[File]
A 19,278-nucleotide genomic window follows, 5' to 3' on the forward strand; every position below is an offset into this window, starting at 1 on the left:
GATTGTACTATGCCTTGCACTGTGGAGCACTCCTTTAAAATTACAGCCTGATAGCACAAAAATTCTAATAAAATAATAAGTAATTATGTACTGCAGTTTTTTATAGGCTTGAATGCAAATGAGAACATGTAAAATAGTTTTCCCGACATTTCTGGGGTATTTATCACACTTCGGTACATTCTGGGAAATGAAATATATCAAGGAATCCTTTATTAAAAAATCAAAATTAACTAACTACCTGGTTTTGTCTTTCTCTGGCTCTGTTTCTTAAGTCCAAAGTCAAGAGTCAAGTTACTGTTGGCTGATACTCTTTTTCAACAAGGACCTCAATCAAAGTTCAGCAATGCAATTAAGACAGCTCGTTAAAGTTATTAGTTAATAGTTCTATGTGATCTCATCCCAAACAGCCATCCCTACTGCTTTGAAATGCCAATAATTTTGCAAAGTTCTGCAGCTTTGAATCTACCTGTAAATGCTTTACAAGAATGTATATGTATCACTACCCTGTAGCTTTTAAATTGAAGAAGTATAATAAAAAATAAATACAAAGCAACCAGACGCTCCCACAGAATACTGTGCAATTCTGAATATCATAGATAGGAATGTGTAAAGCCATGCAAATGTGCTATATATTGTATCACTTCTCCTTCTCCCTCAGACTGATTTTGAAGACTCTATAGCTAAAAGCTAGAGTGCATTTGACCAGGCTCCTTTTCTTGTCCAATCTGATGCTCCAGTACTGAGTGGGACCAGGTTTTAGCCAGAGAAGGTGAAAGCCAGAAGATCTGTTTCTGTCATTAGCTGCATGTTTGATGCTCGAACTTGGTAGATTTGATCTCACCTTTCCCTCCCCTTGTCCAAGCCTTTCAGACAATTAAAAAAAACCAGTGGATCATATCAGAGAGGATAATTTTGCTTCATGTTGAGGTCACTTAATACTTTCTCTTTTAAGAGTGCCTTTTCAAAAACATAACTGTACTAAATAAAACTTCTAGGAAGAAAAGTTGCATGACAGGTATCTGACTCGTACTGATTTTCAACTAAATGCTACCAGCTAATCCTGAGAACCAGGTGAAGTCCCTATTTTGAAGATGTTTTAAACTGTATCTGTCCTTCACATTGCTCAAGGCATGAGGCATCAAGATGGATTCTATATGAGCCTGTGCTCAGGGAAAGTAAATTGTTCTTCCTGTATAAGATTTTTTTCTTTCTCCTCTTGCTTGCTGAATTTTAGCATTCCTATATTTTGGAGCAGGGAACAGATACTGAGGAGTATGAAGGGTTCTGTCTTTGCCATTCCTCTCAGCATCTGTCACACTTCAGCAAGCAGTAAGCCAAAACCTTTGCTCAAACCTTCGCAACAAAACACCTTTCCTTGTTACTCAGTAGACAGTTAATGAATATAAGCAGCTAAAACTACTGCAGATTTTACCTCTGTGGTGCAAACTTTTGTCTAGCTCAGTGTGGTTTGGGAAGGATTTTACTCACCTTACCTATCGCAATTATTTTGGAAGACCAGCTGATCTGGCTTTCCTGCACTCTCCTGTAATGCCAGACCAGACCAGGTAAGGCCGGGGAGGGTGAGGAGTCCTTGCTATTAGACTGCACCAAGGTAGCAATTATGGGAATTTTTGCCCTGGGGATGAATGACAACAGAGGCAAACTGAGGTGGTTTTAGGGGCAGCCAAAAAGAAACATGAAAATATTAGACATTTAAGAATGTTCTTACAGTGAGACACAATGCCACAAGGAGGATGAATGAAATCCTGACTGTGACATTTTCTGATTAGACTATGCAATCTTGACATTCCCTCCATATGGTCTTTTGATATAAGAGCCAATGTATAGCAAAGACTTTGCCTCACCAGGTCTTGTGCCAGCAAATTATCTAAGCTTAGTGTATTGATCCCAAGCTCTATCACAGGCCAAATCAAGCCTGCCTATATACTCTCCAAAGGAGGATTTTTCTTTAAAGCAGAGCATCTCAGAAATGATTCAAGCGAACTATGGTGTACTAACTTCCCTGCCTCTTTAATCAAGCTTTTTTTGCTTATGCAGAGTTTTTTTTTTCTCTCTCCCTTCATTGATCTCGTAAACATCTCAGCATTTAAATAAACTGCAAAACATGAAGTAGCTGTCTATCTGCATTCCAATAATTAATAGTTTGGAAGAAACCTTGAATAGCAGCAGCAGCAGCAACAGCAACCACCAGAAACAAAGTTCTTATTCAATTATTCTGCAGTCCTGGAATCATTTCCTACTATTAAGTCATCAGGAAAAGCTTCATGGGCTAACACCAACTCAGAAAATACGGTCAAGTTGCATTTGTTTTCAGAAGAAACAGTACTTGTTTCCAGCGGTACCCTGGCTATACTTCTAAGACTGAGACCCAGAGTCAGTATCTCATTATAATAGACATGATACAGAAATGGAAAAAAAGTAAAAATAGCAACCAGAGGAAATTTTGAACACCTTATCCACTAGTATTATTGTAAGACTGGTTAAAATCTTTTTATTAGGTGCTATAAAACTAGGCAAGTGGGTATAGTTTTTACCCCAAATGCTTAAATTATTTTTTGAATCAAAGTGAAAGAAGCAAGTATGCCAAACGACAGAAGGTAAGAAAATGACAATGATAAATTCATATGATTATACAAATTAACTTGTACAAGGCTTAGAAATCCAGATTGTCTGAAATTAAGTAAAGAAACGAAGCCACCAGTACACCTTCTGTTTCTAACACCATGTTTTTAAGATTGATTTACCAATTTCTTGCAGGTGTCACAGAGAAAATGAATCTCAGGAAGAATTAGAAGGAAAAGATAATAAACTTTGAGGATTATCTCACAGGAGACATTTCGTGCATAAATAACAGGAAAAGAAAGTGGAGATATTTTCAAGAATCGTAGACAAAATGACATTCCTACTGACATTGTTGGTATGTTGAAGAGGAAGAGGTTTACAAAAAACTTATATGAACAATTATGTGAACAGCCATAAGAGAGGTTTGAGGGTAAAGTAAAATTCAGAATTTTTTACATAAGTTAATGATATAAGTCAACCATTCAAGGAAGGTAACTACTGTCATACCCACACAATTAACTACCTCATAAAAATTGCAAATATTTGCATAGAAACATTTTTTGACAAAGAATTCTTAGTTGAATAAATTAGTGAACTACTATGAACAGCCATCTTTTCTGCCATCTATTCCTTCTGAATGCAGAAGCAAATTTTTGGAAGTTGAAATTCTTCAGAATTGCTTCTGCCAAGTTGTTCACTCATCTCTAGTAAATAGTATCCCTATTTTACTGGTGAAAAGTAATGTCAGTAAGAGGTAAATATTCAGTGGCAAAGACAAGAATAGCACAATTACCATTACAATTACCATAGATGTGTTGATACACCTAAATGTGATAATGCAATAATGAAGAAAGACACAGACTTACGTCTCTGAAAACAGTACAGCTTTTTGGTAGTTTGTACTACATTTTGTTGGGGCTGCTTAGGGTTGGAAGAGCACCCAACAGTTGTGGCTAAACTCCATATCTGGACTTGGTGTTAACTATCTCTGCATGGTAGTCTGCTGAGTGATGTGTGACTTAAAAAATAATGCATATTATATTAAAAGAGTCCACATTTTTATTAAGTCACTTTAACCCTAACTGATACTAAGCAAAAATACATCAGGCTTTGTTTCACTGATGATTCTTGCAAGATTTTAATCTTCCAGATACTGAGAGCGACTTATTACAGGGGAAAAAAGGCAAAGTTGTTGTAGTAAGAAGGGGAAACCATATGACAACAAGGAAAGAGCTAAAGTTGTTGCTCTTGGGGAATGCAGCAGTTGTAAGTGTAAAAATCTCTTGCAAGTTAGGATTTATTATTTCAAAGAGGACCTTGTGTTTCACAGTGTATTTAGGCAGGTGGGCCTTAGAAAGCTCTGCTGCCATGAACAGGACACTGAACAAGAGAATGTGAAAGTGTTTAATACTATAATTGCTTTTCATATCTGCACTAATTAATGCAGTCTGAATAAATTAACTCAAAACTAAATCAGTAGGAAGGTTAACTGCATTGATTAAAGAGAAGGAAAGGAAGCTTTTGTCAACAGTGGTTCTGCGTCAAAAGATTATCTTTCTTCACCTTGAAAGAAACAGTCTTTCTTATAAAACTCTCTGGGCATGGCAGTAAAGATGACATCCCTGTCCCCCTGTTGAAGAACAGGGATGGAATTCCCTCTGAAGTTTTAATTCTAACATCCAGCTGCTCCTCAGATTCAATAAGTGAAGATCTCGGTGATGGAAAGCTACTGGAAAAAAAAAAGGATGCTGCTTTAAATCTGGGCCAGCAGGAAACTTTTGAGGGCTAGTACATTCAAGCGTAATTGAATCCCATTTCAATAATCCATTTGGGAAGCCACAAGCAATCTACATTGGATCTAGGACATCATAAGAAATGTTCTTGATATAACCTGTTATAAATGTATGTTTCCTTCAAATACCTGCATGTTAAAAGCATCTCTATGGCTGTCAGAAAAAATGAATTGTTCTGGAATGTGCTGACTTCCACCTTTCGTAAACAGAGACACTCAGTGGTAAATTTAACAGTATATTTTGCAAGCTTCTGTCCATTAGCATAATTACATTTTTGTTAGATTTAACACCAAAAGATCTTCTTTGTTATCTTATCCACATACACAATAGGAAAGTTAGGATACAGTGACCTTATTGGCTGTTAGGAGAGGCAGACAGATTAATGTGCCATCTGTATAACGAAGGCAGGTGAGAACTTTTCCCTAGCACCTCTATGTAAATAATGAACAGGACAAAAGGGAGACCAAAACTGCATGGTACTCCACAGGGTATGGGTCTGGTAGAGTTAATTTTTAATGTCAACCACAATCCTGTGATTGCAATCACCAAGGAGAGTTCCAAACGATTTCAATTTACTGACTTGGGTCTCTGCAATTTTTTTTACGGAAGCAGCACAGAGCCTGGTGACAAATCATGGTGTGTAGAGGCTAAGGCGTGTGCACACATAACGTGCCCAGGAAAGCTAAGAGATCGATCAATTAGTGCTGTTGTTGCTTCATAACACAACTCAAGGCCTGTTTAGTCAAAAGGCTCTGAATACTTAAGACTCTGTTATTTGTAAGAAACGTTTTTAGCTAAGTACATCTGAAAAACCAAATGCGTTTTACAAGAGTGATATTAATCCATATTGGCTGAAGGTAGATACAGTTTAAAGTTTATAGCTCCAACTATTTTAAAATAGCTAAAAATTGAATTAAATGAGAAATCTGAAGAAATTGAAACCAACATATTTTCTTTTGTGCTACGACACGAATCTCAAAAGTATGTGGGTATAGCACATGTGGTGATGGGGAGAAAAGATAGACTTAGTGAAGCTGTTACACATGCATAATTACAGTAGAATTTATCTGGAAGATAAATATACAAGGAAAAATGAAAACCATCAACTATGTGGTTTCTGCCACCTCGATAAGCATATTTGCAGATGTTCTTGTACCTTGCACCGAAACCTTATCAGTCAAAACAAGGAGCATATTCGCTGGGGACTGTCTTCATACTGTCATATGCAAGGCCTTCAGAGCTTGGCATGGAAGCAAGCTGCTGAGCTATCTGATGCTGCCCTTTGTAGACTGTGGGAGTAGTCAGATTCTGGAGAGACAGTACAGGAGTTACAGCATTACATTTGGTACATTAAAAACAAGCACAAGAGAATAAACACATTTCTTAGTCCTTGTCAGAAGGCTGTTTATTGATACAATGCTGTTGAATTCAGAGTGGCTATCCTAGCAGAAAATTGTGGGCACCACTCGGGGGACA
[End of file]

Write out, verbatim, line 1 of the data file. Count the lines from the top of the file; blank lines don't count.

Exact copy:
A 19,278-nucleotide genomic window follows, 5' to 3' on the forward strand; every position below is an offset into this window, starting at 1 on the left: